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A History Of The Church In Seven Books by Socrates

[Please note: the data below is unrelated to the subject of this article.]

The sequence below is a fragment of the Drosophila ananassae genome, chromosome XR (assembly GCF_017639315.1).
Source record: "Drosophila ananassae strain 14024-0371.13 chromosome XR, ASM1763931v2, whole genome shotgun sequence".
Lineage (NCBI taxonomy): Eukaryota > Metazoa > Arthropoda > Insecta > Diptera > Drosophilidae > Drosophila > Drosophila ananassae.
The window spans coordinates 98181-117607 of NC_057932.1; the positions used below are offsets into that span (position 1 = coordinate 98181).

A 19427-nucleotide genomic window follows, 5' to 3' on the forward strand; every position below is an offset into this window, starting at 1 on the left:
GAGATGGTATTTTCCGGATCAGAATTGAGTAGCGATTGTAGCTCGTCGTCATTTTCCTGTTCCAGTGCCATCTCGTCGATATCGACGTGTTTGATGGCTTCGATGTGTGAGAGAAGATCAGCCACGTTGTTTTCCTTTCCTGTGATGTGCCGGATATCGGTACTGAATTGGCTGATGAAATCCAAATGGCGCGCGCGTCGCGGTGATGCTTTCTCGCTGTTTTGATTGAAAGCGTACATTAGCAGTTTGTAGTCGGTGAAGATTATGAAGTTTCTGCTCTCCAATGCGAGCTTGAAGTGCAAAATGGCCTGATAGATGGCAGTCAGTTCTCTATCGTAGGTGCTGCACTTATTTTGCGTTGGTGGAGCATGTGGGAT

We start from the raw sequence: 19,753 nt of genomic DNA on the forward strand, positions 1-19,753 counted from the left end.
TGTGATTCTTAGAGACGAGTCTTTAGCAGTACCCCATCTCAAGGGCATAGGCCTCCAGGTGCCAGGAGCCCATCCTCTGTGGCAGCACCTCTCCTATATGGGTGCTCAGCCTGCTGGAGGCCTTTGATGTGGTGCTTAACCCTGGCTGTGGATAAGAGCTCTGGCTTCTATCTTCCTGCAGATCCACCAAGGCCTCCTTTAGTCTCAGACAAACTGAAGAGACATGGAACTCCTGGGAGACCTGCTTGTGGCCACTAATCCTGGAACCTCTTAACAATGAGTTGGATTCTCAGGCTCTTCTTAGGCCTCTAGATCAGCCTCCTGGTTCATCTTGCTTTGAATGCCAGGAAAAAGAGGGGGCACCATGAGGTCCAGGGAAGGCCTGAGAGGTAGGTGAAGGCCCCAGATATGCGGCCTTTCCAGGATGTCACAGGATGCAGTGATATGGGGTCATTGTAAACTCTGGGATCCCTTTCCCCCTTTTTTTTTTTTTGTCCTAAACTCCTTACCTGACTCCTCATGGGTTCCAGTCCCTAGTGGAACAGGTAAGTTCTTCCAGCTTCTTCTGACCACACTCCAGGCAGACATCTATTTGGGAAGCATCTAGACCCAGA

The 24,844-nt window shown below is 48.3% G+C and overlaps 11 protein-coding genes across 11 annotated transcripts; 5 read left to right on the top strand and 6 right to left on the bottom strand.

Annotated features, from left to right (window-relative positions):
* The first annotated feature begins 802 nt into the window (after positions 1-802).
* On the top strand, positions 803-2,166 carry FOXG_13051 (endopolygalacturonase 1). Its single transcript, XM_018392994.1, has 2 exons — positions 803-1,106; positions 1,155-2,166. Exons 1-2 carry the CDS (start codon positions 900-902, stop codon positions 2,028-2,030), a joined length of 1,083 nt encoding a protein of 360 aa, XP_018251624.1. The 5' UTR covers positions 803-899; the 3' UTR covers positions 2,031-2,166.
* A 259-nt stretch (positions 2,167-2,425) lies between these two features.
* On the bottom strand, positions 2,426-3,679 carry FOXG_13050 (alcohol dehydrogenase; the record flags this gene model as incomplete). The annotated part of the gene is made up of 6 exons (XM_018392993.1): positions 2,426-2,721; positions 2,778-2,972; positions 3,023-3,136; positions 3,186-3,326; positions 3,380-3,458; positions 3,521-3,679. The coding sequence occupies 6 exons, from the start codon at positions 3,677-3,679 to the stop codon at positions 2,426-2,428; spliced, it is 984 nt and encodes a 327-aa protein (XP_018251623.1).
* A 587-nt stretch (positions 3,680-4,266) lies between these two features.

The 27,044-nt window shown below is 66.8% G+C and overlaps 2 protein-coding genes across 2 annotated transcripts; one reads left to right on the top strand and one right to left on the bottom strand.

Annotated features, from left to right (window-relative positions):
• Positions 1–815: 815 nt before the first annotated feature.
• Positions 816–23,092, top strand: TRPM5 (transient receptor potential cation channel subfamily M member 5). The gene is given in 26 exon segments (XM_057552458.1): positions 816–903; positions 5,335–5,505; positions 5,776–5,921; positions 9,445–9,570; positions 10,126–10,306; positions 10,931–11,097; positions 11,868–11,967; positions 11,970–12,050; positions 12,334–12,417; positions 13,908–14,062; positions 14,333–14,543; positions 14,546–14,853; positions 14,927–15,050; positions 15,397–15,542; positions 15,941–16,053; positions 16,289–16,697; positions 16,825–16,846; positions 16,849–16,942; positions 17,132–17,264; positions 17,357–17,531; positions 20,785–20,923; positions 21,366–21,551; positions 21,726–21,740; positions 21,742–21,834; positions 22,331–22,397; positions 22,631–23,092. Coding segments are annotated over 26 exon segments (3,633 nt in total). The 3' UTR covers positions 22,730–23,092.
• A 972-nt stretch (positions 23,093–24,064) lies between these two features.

“WHEN the winter,” says he, “had lengthened the nights, the emperor undertook an examination of those books which make the man of Palestine both God, and the Son of God: and by a long series of arguments he has incontrovertibly proved that these writings, which are so much revered by Christians, abound with the most superstitious extravagances. In this matter therefore he has evinced himself wiser and more skilful than the Tyrian old man. But may this Tyrian sage be propitious to me, and mildly bear with what has been affirmed, seeing that he has been excelled by his son!” Such is the language of Libanius, who was unquestionably a man of great oratorical ability. But I am persuaded that had he not coincided with the emperor in religious sentiment, he would not only have given expression to all that has been said against him by Christians, but would have magnified every ground of censure with all the elaborateness of his art. While Constantius was alive he wrote encomiums upon him; but after his death lie brought the most insulting and reproachful charges against him. If Porphyry had been emperor, Libanius would certainly have preferred his books to Julian’s: and had Julian been a mere sophist, he would hare termed him a very indifferent one, as he does Ecebolius in his “Epitaph upon Julian.” Since then he has spoken in the spirit of a Pagan, a sophist, and the friend of him whom he lauded, we shall endeavour to meet what he has advanced, as far as we are able. In the first place he says that the emperor undertook to examine these books during the long winter nights: by which he means that he devoted that time in writing a confutation of them, as the sophists commonly do in teaching the rudiments of their art; for he had perused these books long before. But throughout the whole tedious contest into which he entered, instead of attempting to disprove any thing by sound reasoning, as Libanius asserts, the conscious want of truth and solid argument obliged him to have recourse to sneers and contemptuous jests, of which he was excessively fond; and thus he sought to hold up to derision, what is too firmly established to be overthrown. Thus too we often see one who enters into controversy with another, sometimes trying to pervert the truth, and at others to conceal it, endeavouring by every possible means to obtain an unfair advantage over his antagonist. And an adversary is not satisfied with doing malignant acts against one with whom he is at variance, but will speak against him also, and charge upon the object of his dislike the very faults he is conscious of in himself. That both Julian and Porphyry, whom Libanius calls the Tyrian old man, took great delight in scoffing, is evident from their own works. For Porphyry in his “History of the Philosophers” has treated with ridicule the life of Socrates, the most eminent of them all, making such remarks on him as neither Melitus, nor Anytus, his accusers, would have dared to utter: a man admired by all the Greeks for his modesty, justice, and other virtues; whom Plato, the most admirable among them, Xenophon, and the rest of the philosophic band, not only honour as one beloved of God, but also account as having been endowed with superhuman intelligence. And Julian, imitating his father, displayed a like morbidness of mind in his book entitled “The Cæsars,” wherein he traduces all his imperial predecessors, not sparing even Mark the philosopher. Their own writings therefore show that they both took pleasure in taunts and reviling: and that such was the natural propensity of Julian in particular, is thus attested by Gregory of Nazianzen, in his “Second Oration against the Pagans.”